Is there ever a time when specialization makes sense? As parents, we might have children who enjoy playing a sport so much that it’s what they want to do all the time. All their best friends play, the exercise is fabulous, and the fun appears to be there consistently. There may be cases, albeit few, where some children may benefit from playing the sport they love as much as possible, but it is our job as parents to keep a lookout for important variables.

Ask The Important Questions

If we choose the sport specialization path, here are a few questions we should ask ourselves: Are our kids getting enough sleep? Are they training more than 16-20 hours a week? Are they taking 2-3 months off from the sport each year? Are they taking at least 1-2 days off from their sport each week? Are they reporting pains in their joints at young ages? Do they have good friends? Are they keeping up with their schoolwork? Are they developing other aspects of their identity? Do these choices work with our family values and schedules?

An Evolving Decision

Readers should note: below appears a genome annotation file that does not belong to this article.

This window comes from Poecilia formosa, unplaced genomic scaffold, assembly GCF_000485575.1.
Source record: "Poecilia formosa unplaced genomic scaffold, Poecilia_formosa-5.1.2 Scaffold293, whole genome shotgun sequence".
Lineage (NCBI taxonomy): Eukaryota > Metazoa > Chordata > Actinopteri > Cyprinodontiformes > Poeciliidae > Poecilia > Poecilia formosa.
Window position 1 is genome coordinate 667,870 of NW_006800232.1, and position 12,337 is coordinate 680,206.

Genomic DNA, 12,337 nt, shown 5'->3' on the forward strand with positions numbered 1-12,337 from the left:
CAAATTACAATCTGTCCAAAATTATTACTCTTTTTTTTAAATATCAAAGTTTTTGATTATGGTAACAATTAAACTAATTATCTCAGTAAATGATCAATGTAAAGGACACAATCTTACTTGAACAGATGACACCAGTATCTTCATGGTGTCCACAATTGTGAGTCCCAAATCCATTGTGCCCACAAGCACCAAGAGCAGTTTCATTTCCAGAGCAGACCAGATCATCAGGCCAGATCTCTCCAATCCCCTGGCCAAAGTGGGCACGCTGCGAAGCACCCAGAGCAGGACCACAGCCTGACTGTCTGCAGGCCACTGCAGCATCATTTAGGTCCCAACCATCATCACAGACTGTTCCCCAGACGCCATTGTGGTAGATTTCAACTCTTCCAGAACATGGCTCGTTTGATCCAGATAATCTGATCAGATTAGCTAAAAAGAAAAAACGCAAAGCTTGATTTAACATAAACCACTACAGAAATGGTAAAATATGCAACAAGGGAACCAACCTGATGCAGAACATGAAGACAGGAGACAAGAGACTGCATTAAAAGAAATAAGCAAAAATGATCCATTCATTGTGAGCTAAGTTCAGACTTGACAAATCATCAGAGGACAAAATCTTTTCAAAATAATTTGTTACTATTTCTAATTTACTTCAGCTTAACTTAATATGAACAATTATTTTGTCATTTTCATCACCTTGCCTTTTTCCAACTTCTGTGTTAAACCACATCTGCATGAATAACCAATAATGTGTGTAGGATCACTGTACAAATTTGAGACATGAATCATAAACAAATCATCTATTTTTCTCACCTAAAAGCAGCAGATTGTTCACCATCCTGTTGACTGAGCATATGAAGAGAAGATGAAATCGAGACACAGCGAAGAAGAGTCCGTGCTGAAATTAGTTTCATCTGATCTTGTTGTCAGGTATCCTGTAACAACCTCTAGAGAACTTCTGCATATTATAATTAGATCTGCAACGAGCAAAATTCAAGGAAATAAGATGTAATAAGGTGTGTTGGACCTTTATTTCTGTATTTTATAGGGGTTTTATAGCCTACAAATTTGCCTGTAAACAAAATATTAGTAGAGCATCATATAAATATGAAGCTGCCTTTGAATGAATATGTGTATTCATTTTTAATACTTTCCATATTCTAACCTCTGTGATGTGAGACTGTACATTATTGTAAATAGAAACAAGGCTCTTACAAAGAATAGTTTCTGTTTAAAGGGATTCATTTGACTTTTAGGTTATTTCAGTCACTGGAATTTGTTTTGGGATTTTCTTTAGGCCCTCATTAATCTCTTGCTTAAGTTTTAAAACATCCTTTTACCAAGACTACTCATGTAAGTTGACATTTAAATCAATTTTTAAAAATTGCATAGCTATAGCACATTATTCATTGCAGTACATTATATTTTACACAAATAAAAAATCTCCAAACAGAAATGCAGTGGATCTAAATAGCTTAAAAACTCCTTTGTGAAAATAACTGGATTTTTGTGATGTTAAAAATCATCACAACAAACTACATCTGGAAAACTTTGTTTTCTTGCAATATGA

These are critical questions that need to be reviewed each season. We, as parents, are seeking out the advice of other parents, coaches and administrators who have no financial investment or agenda in our kids’ future because we may struggle with evaluating our children’s abilities objectively. The case can be made for specialization for certain kids, but ongoing review of this choice as your kids grow and develop is a necessity.


This article was adapted by Dr. Ginsburg’s original posting on the US Lacrosse website.

Dr. Richard Ginsburg
Dr. Richard D. Ginsburg is a clinical psychologist and sport psychology consultant. He is co-director of the Massachusetts General Hospital PACES Institute of Sport Psychology and is an assistant professor of psychology at Harvard Medical School. Dr. Ginsburg also serves as staff psychologist in the Newton Wellesley Hospital Child and Adolescent Psychiatry Department and is the director of Behavioral Health for the Boston Red Sox. Dr. Ginsburg offers a broad range of clinical services to children, adolescents and adults and conducts youth and professional sport research. He is author of the book, Whose Game Is It, Anyway, A guide to helping your child get the most from sports, organized by age and stage and has served as a sport psychology consultant for a variety of professional and college-level sports teams, including lacrosse, soccer, water polo and ice hockey at Harvard University. He is a member of the US Lacrosse Safety and Science Committee and provides talks and consultations nationally to youth, high school, and collegiate athletic programs. Dr. Ginsburg played lacrosse and soccer at Kenyon College, where he won all-conference and all-Midwest honors. He is also a former independent school teacher and coach. He lives with his wife, Teri, and their two children in Newton, Massachusetts.